| 08Dec2010 | Orest Slepokura

Jennifer Peto's master's thesis calls Holocaust education 'racist'

When the South African prime minister, John Vorster, made a state visit to Israel in April of 1976, it kicked off with a tour of Yad Vashem, Israel’s great Holocaust memorial, where the late Yitzhak Rabin invited the onetime Nazi collaborator, unabashed racist and white supremacist to pay homage to Jews who perished in the Nazi Holocaust.

Compared to oft-heard outcries from Jewish groups over even mild whiffs of Holocaust revisionism, no less remarkable was the bland equanimity both Israeli and Diaspora Jews also displayed toward the Vorster visit. Benjamin Beit-Hallahmi recalls that [The Israeli Connection, Random House: Toronto, 1987, p.x] “[f]or most Israelis, the Vorster visit was just another state visit by a foreign leader. It did not draw much attention. Most Israelis did not even remember his name, and did not see anything unusual, much less surreal in the scene [an old Nazi diehard invited to mourn the Jewish victims at a Holocaust memorial]: Vorster was just another visiting dignitary being treated to the usual routine.”

As a onetime Nazi collaborator, John Vorster should, of course, have been arrested and tried once he set foot on Israeli soil -- instead he was warmly welcomed by his Jewish hosts. The South African prime minister left Israel four days later, but not before signing several treaties between the Jewish state and Pretoria’s apartheid regime. A denouement Leslie and Andrew Cockburn describe in Dangerous Liaison [Stoddart Publishing: Toronto, 1991, pp. 299-300]:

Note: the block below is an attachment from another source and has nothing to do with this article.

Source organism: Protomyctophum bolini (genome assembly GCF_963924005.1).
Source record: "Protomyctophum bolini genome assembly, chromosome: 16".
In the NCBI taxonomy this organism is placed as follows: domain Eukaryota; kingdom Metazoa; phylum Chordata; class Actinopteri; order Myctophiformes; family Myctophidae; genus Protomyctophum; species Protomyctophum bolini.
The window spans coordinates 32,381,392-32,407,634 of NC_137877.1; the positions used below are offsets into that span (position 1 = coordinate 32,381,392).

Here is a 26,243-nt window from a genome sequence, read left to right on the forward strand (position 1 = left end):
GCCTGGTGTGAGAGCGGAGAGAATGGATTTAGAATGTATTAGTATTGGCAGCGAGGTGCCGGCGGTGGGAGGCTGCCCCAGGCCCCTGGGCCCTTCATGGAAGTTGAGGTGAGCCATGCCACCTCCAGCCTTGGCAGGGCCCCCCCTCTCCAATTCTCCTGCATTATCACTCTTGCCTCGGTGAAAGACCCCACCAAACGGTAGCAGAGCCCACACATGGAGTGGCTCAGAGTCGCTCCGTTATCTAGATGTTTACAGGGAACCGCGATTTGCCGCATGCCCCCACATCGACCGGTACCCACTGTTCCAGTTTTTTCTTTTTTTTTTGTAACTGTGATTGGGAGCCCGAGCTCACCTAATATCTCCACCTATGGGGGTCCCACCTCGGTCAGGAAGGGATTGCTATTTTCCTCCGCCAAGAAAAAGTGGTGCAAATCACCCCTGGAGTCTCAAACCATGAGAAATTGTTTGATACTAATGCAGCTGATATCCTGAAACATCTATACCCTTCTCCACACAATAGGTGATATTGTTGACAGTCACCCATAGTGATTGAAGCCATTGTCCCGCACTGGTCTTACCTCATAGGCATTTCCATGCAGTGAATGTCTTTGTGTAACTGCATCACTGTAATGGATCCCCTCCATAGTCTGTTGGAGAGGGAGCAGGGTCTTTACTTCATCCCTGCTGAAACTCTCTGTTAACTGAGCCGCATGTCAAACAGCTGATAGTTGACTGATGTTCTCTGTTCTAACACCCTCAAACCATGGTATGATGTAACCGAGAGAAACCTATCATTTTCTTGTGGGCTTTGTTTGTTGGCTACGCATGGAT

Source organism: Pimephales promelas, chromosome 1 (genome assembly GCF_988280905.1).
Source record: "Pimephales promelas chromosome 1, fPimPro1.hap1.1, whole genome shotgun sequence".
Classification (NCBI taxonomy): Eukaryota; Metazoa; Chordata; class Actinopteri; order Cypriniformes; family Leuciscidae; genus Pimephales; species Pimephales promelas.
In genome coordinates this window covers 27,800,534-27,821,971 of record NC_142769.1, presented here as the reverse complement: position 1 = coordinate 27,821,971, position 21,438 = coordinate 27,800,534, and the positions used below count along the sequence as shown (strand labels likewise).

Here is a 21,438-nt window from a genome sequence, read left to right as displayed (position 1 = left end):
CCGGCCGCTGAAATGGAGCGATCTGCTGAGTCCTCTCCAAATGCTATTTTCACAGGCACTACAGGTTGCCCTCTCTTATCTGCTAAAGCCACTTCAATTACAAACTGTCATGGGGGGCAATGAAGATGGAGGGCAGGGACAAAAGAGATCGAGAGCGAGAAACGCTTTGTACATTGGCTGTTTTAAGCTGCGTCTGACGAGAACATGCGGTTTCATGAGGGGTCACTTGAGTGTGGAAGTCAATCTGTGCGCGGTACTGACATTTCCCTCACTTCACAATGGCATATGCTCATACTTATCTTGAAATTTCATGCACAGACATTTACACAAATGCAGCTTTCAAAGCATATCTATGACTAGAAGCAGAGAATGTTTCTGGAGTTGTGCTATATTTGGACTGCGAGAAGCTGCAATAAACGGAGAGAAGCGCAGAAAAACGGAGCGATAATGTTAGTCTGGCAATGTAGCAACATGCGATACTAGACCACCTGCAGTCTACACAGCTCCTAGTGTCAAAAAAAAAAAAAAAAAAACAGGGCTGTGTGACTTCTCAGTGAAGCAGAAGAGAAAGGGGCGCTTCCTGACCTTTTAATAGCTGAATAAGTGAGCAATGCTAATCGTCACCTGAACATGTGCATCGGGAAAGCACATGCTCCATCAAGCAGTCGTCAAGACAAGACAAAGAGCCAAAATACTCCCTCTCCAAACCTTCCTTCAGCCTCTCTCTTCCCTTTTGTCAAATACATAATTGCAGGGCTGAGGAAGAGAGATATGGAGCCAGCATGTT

“The old Nazi sympathizer came away with bilateral agreements for commercial, military, and nuclear cooperation that would become the basis for future relations between the two countries.”

Surely, in the diplomatic context cited above, it had actually been the failure to criticize Israel after it had so abjectly compromised Jewish dignity and Holocaust memory that was tantamount to a kind of anti-Semitism by omission. | 07Dec2010 | Editors

U of T master’s thesis calls Holocaust education ‘racist’
University defends itself on 'freedom of inquiry' grounds

A University of Toronto student who submitted a master’s thesis that argues Holocaust education is “racist,” is drawing heated criticism against the university for accepting it. In her thesis, Jennifer Peto argues that the March of the Living and the March of Remembrance and Hope programs perpetuate “Jewish victimhood” while obscuring “Jewish privilege,” denying “Jewish racism,” and promoting the “interests of the Israeli nation-state.” Her thesis is titled, “The Victimhood of the Powerful: White Jews, Zionism and the Racism of Hegemonic Holocaust Education.”

Peto criticizes the March of Remembrance and Hope, which takes young Canadians of all backgrounds to Holocaust sites in Poland along with Holocaust survivors, stating that there are “questions about the implications of white Jews taking it upon themselves to educate people of colour about genocide, racism and intolerance.” In response, Carla Wittes, who is a director at the Centre for Canadian Diversity, which runs the program, told the Toronto Star the thesis is offensive. “We are a non-faith-based organization concerned with educating people about the dangers of discrimination, and the Holocaust is obviously a prime example,” she said.

Chery Misak, U of T’s provost defended accepting the thesis, “freedom of inquiry lies at the very heart of our institution” she said. Peto, who is a Jewish activist involved with the Coalition Against Israeli Apartheid dismissed criticism to the Star. “This is not the first time I have been dragged through the mud by pro-Israel groups and I am sure it will not be that last,” she said.

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